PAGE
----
The Government has announced the latest round of applications for the controversial free schools programme in an effort to ‘drive up education standards’.
Since 2010 more than 500 free schools have been opened and have created more than 133,000 school places across the country, over 40% of which are in the 30% most deprived communities.
The Government hopes to select up to 30 schools through Wave 14 of the programme. This comes on the back of Wave 13 which announced 22 new schools and 19,000 new places.
‘Free schools help to ensure children are getting the best education possible – offering exceptional teaching, encouraging strong discipline and providing families with more choices,’ said the prime minister.
‘I want to see even more of these excellent schools open, particularly in areas most in need of more good and outstanding school places.’
Free schools have been criticised with one study arguing they were ‘failing’ to fulfil their original objectives of offering innovative approaches to education and are not educating enough disadvantaged children.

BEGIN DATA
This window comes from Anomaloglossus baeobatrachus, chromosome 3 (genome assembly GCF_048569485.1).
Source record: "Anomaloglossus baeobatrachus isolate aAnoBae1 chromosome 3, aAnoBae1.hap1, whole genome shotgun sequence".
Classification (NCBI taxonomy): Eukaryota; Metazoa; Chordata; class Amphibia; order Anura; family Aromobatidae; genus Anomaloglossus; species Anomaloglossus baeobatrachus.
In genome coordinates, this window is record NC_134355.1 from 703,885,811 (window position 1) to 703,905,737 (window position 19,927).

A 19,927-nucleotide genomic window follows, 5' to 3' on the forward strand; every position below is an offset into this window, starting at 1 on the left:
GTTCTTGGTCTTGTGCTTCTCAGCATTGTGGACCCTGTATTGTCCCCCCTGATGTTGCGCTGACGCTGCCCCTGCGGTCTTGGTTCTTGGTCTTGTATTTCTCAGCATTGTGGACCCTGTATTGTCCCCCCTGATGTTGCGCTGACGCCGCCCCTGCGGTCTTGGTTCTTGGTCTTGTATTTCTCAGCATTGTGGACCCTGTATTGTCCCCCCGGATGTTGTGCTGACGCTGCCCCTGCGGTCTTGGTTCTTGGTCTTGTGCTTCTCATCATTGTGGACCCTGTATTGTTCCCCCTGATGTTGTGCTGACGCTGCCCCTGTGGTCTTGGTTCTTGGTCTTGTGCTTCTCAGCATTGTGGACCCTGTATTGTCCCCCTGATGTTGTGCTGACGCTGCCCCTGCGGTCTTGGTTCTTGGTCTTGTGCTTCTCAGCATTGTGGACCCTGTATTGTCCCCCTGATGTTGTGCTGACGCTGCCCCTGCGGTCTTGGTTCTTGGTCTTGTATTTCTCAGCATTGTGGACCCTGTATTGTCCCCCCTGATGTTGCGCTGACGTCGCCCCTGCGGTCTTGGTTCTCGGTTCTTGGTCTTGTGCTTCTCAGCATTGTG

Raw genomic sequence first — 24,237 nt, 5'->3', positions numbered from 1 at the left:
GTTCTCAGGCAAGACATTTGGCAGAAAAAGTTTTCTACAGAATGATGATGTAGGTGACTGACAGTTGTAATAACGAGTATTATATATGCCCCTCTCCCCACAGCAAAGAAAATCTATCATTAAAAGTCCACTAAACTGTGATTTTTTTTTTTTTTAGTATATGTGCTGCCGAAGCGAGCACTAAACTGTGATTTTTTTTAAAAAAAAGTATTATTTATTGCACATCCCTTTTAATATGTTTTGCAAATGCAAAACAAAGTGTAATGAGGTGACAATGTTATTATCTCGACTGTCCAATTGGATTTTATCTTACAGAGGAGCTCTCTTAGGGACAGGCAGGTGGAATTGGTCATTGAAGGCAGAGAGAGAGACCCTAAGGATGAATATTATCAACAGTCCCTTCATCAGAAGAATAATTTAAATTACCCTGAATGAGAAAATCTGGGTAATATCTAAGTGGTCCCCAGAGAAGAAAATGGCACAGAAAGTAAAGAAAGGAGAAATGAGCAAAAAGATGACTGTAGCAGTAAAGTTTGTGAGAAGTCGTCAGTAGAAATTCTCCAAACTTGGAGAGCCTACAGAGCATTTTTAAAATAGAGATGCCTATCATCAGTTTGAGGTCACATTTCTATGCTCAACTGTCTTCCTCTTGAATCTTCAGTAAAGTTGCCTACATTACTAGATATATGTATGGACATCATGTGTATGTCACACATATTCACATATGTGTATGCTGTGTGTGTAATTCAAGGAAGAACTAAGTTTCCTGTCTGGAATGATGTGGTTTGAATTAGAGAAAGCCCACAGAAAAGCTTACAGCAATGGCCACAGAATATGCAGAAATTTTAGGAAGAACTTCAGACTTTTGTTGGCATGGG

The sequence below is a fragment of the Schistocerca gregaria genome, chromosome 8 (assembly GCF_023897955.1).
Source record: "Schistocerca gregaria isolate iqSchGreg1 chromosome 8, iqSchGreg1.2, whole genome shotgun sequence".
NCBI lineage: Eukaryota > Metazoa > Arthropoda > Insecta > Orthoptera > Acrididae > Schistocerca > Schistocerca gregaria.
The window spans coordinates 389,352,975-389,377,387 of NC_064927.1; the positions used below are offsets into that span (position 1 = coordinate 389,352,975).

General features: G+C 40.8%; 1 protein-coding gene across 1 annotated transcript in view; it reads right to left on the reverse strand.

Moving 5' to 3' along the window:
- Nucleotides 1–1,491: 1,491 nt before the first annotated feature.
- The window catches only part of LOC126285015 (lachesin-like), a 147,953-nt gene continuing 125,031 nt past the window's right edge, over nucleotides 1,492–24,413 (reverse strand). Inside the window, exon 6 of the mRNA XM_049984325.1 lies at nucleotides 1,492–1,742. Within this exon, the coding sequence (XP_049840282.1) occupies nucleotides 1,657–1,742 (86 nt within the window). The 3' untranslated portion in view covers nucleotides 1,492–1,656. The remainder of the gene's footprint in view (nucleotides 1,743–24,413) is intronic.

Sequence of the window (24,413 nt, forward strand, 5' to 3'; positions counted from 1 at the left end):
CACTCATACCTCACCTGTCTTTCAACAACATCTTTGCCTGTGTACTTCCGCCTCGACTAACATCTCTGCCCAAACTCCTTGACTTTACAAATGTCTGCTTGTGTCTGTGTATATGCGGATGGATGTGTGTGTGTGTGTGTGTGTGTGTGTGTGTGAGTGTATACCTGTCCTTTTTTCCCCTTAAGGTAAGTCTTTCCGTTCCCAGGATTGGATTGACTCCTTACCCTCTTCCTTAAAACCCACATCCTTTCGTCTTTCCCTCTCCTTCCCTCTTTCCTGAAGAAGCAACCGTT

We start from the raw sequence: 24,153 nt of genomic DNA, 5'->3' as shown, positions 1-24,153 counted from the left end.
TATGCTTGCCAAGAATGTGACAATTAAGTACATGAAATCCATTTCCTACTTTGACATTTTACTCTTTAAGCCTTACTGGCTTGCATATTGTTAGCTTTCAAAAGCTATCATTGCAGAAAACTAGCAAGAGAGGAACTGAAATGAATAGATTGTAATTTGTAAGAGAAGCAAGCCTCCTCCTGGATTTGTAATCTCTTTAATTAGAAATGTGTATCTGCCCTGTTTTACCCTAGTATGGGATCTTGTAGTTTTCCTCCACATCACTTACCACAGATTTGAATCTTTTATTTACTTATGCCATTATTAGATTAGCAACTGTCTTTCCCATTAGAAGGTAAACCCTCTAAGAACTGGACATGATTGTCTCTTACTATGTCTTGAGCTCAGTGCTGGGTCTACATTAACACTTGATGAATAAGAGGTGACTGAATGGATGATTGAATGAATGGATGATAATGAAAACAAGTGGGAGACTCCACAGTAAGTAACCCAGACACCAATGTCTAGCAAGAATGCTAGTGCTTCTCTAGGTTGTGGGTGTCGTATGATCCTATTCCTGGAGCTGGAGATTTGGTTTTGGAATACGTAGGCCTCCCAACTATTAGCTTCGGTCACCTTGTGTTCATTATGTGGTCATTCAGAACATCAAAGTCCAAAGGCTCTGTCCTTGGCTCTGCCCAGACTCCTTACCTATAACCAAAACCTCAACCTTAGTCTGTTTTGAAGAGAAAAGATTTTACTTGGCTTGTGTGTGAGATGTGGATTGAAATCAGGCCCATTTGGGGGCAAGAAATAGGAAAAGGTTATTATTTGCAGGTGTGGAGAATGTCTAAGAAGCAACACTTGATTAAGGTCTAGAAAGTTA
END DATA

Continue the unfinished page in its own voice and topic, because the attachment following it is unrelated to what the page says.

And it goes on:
Published last year by The National Foundation for Educational Research and the Sutton Trust, the study warned that the programme was not benefitting enough children from disadvantaged backgrounds.
Peter Lampl, founder of the Sutton Trust, said: ‘Our research finds that while free schools are often located in disadvantaged areas both primary and secondary free schools have lower proportions of disadvantaged pupils than their catchment areas.
'This is unacceptable. Free schools need to make serious efforts to recruit more students from disadvantaged backgrounds.'